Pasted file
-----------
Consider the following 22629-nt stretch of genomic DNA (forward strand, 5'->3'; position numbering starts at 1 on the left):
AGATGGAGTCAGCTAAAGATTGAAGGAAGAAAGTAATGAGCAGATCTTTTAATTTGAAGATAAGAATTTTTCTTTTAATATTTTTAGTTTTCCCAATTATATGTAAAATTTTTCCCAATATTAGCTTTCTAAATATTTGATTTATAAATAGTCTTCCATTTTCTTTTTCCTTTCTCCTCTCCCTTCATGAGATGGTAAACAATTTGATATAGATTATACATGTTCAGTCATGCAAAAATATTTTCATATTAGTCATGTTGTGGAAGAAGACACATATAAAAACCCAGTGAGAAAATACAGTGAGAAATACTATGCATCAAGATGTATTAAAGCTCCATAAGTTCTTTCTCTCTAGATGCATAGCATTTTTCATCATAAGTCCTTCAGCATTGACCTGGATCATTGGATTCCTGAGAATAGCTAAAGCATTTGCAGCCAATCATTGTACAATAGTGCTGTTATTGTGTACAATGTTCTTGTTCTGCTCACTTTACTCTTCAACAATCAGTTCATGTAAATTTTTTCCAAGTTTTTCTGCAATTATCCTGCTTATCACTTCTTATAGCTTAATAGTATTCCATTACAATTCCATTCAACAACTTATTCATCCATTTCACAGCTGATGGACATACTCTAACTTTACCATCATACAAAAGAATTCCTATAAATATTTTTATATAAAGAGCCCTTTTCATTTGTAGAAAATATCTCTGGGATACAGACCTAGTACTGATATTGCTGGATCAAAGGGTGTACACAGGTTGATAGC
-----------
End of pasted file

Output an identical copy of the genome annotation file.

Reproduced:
Consider the following 22629-nt stretch of genomic DNA (forward strand, 5'->3'; position numbering starts at 1 on the left):
AGATGGAGTCAGCTAAAGATTGAAGGAAGAAAGTAATGAGCAGATCTTTTAATTTGAAGATAAGAATTTTTCTTTTAATATTTTTAGTTTTCCCAATTATATGTAAAATTTTTCCCAATATTAGCTTTCTAAATATTTGATTTATAAATAGTCTTCCATTTTCTTTTTCCTTTCTCCTCTCCCTTCATGAGATGGTAAACAATTTGATATAGATTATACATGTTCAGTCATGCAAAAATATTTTCATATTAGTCATGTTGTGGAAGAAGACACATATAAAAACCCAGTGAGAAAATACAGTGAGAAATACTATGCATCAAGATGTATTAAAGCTCCATAAGTTCTTTCTCTCTAGATGCATAGCATTTTTCATCATAAGTCCTTCAGCATTGACCTGGATCATTGGATTCCTGAGAATAGCTAAAGCATTTGCAGCCAATCATTGTACAATAGTGCTGTTATTGTGTACAATGTTCTTGTTCTGCTCACTTTACTCTTCAACAATCAGTTCATGTAAATTTTTTCCAAGTTTTTCTGCAATTATCCTGCTTATCACTTCTTATAGCTTAATAGTATTCCATTACAATTCCATTCAACAACTTATTCATCCATTTCACAGCTGATGGACATACTCTAACTTTACCATCATACAAAAGAATTCCTATAAATATTTTTATATAAAGAGCCCTTTTCATTTGTAGAAAATATCTCTGGGATACAGACCTAGTACTGATATTGCTGGATCAAAGGGTGTACACAGGTTGATAGC